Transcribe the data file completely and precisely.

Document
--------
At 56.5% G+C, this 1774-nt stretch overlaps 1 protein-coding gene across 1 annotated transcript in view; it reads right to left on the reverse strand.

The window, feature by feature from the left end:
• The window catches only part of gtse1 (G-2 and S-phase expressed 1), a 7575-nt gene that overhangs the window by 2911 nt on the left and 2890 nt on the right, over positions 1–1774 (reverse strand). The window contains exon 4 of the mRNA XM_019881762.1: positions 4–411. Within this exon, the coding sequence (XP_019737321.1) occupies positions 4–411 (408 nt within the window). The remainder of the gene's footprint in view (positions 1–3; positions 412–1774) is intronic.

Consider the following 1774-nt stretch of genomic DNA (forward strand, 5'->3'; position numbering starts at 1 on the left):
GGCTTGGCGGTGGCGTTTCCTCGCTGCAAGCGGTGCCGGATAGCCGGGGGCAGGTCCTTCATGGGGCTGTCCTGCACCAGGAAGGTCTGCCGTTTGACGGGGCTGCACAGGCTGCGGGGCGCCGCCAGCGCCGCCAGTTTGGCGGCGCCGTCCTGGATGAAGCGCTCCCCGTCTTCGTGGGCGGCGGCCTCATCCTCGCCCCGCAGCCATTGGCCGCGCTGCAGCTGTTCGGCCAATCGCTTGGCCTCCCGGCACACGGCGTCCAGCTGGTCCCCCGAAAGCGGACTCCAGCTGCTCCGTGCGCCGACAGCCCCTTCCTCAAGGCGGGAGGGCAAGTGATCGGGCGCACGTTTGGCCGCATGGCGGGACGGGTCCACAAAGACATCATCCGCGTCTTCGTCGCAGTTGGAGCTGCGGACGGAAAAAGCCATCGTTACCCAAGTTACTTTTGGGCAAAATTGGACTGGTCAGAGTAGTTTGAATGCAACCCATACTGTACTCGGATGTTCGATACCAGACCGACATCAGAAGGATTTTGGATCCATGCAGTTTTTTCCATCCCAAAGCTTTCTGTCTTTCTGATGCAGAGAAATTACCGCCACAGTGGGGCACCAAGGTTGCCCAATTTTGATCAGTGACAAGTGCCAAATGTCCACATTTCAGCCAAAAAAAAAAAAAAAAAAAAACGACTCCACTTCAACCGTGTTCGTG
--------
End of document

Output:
At 56.5% G+C, this 1774-nt stretch overlaps 1 protein-coding gene across 1 annotated transcript in view; it reads right to left on the reverse strand.

The window, feature by feature from the left end:
• The window catches only part of gtse1 (G-2 and S-phase expressed 1), a 7575-nt gene that overhangs the window by 2911 nt on the left and 2890 nt on the right, over positions 1–1774 (reverse strand). The window contains exon 4 of the mRNA XM_019881762.1: positions 4–411. Within this exon, the coding sequence (XP_019737321.1) occupies positions 4–411 (408 nt within the window). The remainder of the gene's footprint in view (positions 1–3; positions 412–1774) is intronic.

Consider the following 1774-nt stretch of genomic DNA (forward strand, 5'->3'; position numbering starts at 1 on the left):
GGCTTGGCGGTGGCGTTTCCTCGCTGCAAGCGGTGCCGGATAGCCGGGGGCAGGTCCTTCATGGGGCTGTCCTGCACCAGGAAGGTCTGCCGTTTGACGGGGCTGCACAGGCTGCGGGGCGCCGCCAGCGCCGCCAGTTTGGCGGCGCCGTCCTGGATGAAGCGCTCCCCGTCTTCGTGGGCGGCGGCCTCATCCTCGCCCCGCAGCCATTGGCCGCGCTGCAGCTGTTCGGCCAATCGCTTGGCCTCCCGGCACACGGCGTCCAGCTGGTCCCCCGAAAGCGGACTCCAGCTGCTCCGTGCGCCGACAGCCCCTTCCTCAAGGCGGGAGGGCAAGTGATCGGGCGCACGTTTGGCCGCATGGCGGGACGGGTCCACAAAGACATCATCCGCGTCTTCGTCGCAGTTGGAGCTGCGGACGGAAAAAGCCATCGTTACCCAAGTTACTTTTGGGCAAAATTGGACTGGTCAGAGTAGTTTGAATGCAACCCATACTGTACTCGGATGTTCGATACCAGACCGACATCAGAAGGATTTTGGATCCATGCAGTTTTTTCCATCCCAAAGCTTTCTGTCTTTCTGATGCAGAGAAATTACCGCCACAGTGGGGCACCAAGGTTGCCCAATTTTGATCAGTGACAAGTGCCAAATGTCCACATTTCAGCCAAAAAAAAAAAAAAAAAAAAACGACTCCACTTCAACCGTGTTCGTG